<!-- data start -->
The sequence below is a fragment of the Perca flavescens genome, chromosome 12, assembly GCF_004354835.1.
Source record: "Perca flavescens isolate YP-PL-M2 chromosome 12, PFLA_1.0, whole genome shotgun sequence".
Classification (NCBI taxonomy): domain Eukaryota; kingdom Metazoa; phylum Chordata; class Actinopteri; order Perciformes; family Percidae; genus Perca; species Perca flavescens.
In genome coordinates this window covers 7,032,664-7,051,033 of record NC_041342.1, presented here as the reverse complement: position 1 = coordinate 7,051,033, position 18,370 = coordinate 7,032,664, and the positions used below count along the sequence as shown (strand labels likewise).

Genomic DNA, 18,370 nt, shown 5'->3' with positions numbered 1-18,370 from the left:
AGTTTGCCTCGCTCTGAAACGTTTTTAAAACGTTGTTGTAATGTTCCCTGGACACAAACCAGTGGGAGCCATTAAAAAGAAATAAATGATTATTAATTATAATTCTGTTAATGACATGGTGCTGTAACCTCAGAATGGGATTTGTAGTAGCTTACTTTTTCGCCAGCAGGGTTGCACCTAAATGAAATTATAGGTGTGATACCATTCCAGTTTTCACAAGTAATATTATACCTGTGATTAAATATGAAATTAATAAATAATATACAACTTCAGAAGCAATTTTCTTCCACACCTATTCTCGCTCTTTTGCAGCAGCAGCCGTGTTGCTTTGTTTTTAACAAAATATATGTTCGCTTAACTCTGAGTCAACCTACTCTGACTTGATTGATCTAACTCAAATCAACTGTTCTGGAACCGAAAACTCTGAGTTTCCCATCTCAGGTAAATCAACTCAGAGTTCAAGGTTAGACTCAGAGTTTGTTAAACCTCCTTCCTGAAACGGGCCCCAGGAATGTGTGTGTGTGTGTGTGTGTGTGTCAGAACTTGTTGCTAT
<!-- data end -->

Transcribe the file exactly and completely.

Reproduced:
The sequence below is a fragment of the Perca flavescens genome, chromosome 12, assembly GCF_004354835.1.
Source record: "Perca flavescens isolate YP-PL-M2 chromosome 12, PFLA_1.0, whole genome shotgun sequence".
Classification (NCBI taxonomy): domain Eukaryota; kingdom Metazoa; phylum Chordata; class Actinopteri; order Perciformes; family Percidae; genus Perca; species Perca flavescens.
In genome coordinates this window covers 7,032,664-7,051,033 of record NC_041342.1, presented here as the reverse complement: position 1 = coordinate 7,051,033, position 18,370 = coordinate 7,032,664, and the positions used below count along the sequence as shown (strand labels likewise).

Genomic DNA, 18,370 nt, shown 5'->3' with positions numbered 1-18,370 from the left:
AGTTTGCCTCGCTCTGAAACGTTTTTAAAACGTTGTTGTAATGTTCCCTGGACACAAACCAGTGGGAGCCATTAAAAAGAAATAAATGATTATTAATTATAATTCTGTTAATGACATGGTGCTGTAACCTCAGAATGGGATTTGTAGTAGCTTACTTTTTCGCCAGCAGGGTTGCACCTAAATGAAATTATAGGTGTGATACCATTCCAGTTTTCACAAGTAATATTATACCTGTGATTAAATATGAAATTAATAAATAATATACAACTTCAGAAGCAATTTTCTTCCACACCTATTCTCGCTCTTTTGCAGCAGCAGCCGTGTTGCTTTGTTTTTAACAAAATATATGTTCGCTTAACTCTGAGTCAACCTACTCTGACTTGATTGATCTAACTCAAATCAACTGTTCTGGAACCGAAAACTCTGAGTTTCCCATCTCAGGTAAATCAACTCAGAGTTCAAGGTTAGACTCAGAGTTTGTTAAACCTCCTTCCTGAAACGGGCCCCAGGAATGTGTGTGTGTGTGTGTGTGTGTGTCAGAACTTGTTGCTAT